It took four days in Congress for predictably unanimous rhetorical outrage at the IRS to devolve into a predictably partisan disagreement over the proper legislative response.
There may be 100 senators willing to vote to excoriate the agency for subjecting conservative groups seeking tax-exempt status to an intensified level of investigation. But there’s no sign that a necessary 60 of them will get behind meaningful legislation to make sure that positioning anywhere along the ideological spectrum is never the interest of the tax auditors again.
Congress will manage no more than a symbolic swipe at the symptoms of the more fundamental problem, which is the currently vague and confusing state of campaign finance law.
One rifle-shot response has a chance to make it into law without too much fuss: a proposal by Sen. Marco Rubio, R-Fla., and Rep. Michael R. Turner, R-Ohio, requiring the IRS to fire any employee who “willfully” violates “the constitutional rights of a taxpayer” and subjecting such bad actors to five years in federal prison.
Rubio was unable to get the language attached to the water bill as it moved through the Senate. He’ll have easier openings soon enough. And word is the GOP leadership might speed the Turner measure through the House as soon as next week.
But the two parties have diametrically different ideas about how to bring clarity to the campaign finance system. Democrats would like to make the rules much more forcefully tight and the required disclosures much more expansive. Republicans would deregulate almost entirely.
Three years ago, the Supreme Court opened the money-in-politics Pandora’s box with its Citizens United decision permitting corporations to spend whatever they want on campaigns. The next big decision for federal regulators became how to extend the same sort of freedoms to not-for-profit organizations.
Tax-exempt organizations created to promote “social welfare” — known for the place in the IRS code that describes them, section 501(c)(4) — were told within weeks of the court ruling that they could raise money without limits and didn’t have to disclose their donors as long as less than half their activity was overtly about influencing elections.
A flood of applications for that tax-exempt status started pouring in during the early months of the 2010 campaigns. A system for applying extra scrutiny to dozens of smallish groups with “tea party,” “patriot” or “9/12 Project” in their names was soon put in place. But the scrutiny didn’t slow down applications for tax-exempt status from the arms of such major political players as Priorities USA on the left and Crossroads GPS on the right.
Whether it’s appropriate to give the IRS so much responsibility for regulating the flow of millions of dollars in campaign spending would seem to be an easy question for Congress, especially given the bipartisan sentiment that it should steer entirely clear of partisan matters. But don’t expect an easy answer.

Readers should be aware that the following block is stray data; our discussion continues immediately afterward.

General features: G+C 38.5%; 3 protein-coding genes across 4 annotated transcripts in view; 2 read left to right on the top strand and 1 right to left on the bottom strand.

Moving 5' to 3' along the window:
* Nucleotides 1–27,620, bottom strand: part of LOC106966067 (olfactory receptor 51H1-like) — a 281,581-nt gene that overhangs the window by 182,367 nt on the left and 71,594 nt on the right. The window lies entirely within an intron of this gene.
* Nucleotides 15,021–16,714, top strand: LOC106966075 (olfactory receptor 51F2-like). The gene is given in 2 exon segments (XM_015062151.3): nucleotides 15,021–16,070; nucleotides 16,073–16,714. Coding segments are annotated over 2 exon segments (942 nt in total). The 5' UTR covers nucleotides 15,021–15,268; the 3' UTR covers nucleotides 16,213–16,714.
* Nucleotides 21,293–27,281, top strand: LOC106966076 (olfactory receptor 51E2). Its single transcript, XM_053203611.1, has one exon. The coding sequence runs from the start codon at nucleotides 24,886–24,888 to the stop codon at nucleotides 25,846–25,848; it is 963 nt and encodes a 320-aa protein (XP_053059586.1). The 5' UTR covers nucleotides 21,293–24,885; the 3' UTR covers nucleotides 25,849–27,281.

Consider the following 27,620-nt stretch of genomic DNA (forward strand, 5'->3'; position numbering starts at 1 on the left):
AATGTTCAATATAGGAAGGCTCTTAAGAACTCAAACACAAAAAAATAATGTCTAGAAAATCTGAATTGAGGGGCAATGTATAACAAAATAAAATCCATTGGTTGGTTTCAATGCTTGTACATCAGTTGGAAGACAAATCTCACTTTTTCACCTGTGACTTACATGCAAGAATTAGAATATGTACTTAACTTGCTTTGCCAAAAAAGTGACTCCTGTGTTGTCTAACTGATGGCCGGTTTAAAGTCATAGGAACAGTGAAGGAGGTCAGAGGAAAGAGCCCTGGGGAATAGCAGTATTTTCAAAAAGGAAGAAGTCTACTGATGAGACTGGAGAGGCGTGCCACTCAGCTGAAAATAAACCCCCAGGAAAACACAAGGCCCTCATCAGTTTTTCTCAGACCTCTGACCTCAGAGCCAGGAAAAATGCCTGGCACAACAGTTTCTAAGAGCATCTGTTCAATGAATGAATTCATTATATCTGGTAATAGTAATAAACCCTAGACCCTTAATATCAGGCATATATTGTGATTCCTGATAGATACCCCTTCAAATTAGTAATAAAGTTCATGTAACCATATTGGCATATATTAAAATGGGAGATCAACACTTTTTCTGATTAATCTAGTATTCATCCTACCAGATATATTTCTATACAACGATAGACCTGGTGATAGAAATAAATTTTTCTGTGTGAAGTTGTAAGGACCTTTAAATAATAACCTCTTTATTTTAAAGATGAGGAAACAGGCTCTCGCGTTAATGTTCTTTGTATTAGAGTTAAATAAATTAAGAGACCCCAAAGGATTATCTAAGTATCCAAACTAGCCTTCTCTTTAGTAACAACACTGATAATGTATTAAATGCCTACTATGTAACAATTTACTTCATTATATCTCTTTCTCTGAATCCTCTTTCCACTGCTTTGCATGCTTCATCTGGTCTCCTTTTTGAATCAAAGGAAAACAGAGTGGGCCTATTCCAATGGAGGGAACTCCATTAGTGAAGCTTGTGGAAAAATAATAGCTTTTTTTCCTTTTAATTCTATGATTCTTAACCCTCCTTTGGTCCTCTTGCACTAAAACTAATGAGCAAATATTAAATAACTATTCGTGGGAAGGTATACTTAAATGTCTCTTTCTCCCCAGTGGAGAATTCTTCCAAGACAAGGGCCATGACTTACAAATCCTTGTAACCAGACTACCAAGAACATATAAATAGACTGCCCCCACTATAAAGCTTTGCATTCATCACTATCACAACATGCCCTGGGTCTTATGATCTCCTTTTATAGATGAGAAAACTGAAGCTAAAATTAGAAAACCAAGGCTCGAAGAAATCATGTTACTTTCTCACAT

One obvious legislative opportunity would be a bill setting rules to separate the groups that qualify for the coveted 501(c)(4) designation from the groups that don’t. That way the careerists in the tax office wouldn’t have to keep trying to make those inherently political distinctions. But for now, lawmakers seem closely divided between those wanting to broaden the definition and those wanting to narrow it.
Another alternative would be to unify all regulatory power for groups engaged in politics at the Federal Election Commission, which for now sets the rules only for organizations created for the benefit of candidates.
That’s an idea Democrats have been pushing since 2010 as part of a bill they call the Disclose Act. Its main provision would require corporations, labor unions and many advocacy groups to immediately tell the FEC every time they spend $10,000 or more to influence an election — and every time they receive a donation that big that’s meant to go into such independent expenditures.
Senate Majority Leader Harry Reid is plotting to put that bill to another test vote soon, but it looks impossible for him to find the 60 votes needed to advance it. Republicans know as well as they know anything that nothing’s a bigger test of loyalty to Minority Leader Mitch McConnell than votes to tighten campaign finance regulation, which he views as both First Amendment violations and unilateral disarmament by the GOP.
In the end, the IRS imbroglio looks to be another instance of congressional words not being followed with legislative deeds.
And that may go double for the other major controversy of the week, the Justice Department’s seizure of Associated Press phone records as part of a national security leak investigation. The Washington press corps and their constitutional protections are getting plenty of props from both sides of the aisle. But so far there’s been no discernible momentum for a legislative perennial that’s been around much longer than the Disclose Act — a federal shield law.
It would boost journalists’ protections against having to reveal sources or turn over documents to government agencies by requiring those agencies to prove to a judge that the information’s importance outweighs reporters’ rights to keep confidences.
It’s not going anywhere, either.